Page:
On Fri, 27 Aug 2004, John Hesterberg wrote:
> On Fri, Aug 27, 2004 at 07:42:18AM +0200, Guillaume Thouvenin wrote:
> > On Thu, Aug 26, 2004 at 10:05:37PM +0200, Tim Schmielau wrote:
> > > With the new BSD acct v3 format, it should be possible to do per job
> > > accounting entirely from userspace, using pid and ppid information to
> > > reconstruct the process tree and some userland database for the
> > > pid -> job mapping. It would, however, be greatly simplified if the
> > > accounting records provided some kind of job id, and some indicator
> > > whether or not this process was the last of a job (group).
> > I like this solution.
> > In fact what I proposed was to have PAGG and a modified BSD accounting
> > that can be used with PAGG as both are already in the -mm tree. But
> > manage group of processes from userspace is, IMHO, a better solution as
> > modifications in the kernel will be minimal.
> The kernel part of linux-job is a module that uses PAGG, and
> isn't difficult. We've been running it in production for a
> couple years.
Well, I'm rethinking my opinion of not wanting two accounting methods in
the kernel. Make them share as much code as possible, with the only
remaining difference being the format of the record and wether it is
written per process or per job. Then we just have to make sure that both
mechanisms get exercised regulary, to prevent bit-rot.
> I don't think a kernel-based job is a requirement, though,
> so I'd like to hear more about how you'd do it otherwise.
> The other comments about only one acct record per job vs one
> per process might be important, and that might mean the kernel
> has to know about the job.
Yes, it would probably be easier if the kernel knows about the job and
could stuff a job ID into the acct record. If that means going from 64
byte records to 128 bytes, this would again double the already larger
overhead of BSD accounting, however. This lightweightness of CSA is why I
am not opposed to its inclusion.
On the other hand, there are a few uses (and users) of per-process
accounting records, i.e. for security auditing, so we should not back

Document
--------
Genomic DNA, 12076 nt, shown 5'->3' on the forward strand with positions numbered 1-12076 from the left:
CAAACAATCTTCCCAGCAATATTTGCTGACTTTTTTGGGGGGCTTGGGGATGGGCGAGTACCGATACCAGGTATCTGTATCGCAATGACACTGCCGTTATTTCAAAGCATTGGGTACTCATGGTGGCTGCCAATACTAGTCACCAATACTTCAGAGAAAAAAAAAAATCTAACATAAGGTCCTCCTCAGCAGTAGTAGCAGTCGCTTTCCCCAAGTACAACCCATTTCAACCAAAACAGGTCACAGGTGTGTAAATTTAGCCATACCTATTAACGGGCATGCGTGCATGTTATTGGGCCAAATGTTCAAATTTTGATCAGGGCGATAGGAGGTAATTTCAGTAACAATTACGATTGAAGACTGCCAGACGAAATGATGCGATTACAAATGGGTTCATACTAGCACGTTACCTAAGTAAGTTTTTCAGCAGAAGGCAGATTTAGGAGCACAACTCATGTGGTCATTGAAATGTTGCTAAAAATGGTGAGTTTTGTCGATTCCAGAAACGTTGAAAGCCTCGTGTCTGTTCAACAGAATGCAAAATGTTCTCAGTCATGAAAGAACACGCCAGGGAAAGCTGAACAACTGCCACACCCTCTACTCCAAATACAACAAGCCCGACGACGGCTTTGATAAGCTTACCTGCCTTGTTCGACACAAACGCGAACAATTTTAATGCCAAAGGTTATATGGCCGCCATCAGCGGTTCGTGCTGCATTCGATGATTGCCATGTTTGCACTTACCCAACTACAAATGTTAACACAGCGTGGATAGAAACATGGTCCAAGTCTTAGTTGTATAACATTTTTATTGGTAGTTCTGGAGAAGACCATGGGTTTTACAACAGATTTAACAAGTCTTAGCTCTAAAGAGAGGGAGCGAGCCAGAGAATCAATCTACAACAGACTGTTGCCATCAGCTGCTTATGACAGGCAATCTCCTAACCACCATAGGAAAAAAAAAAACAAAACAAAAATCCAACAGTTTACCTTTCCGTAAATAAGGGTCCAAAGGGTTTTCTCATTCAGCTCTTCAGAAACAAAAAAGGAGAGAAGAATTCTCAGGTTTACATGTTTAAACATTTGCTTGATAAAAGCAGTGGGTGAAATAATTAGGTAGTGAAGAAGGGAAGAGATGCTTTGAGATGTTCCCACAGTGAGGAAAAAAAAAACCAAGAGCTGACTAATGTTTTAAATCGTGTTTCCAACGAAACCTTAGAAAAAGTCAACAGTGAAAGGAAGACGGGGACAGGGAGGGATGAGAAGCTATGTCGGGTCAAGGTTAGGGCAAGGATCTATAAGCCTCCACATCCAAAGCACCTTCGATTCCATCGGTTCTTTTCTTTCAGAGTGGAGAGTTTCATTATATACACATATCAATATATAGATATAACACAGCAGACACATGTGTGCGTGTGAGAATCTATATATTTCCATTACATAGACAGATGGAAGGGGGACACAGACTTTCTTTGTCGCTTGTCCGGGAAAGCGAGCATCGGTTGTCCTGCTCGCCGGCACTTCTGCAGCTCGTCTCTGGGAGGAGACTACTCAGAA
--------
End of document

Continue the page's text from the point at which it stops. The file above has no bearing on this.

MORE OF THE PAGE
it out of the kernel.
> How does the BSD accounting define jobs?
> What determines the job that a process is part of?
BSD accounting doesn't have the concept of a job at all. When we discussed
the v3 format, we considered adding a job ID field from PAGG, but a)
nobody answered and b) there wasn't any space left in the record anyways.
So a decision was postponed for a future 128 byte acct v4 structure.
> An important aspect of linux-job (ie the job part of the pagg/job/csa
> stack) is that it is inescapable. The user doesn't get to determine or
> change their job (unlike process groups). For true accounting, that
> determines the real $$$ chargebacks on shared machines, this is
My proposed solution for a userspace method would also be inescapable:
To start a new job, just write out it's pid to a file that is only ever
appended to, and consider all children of it as belonging to the same job.
Inescapeable, but probably some overhead in userspace.
Oh, wait - I think there is a problem in current BSD accounting, if the
parent process dies before the child, and the child gets reparented to
init. I should investigate that...
> Another aspect of jobs that isn't directly related to accounting
> is that it gives users and admins a way to query, and kill :-),
> all the processes that are part of the job. The inescapable part
> is again important...you can't fork off a process and detach it from
> the job to hide it. In fact, I've heard that some sites use pagg/job
> without CSA for this reason. It might have been an ISP or ASP, and
> they liked the containment linux-job provided.
Yes, it's probably a lot easier if you don't have to search accounting
files to do that.
So from my view, we might turn the discussion from whether we want CSA to
how we integrate it, i.e. do some code review.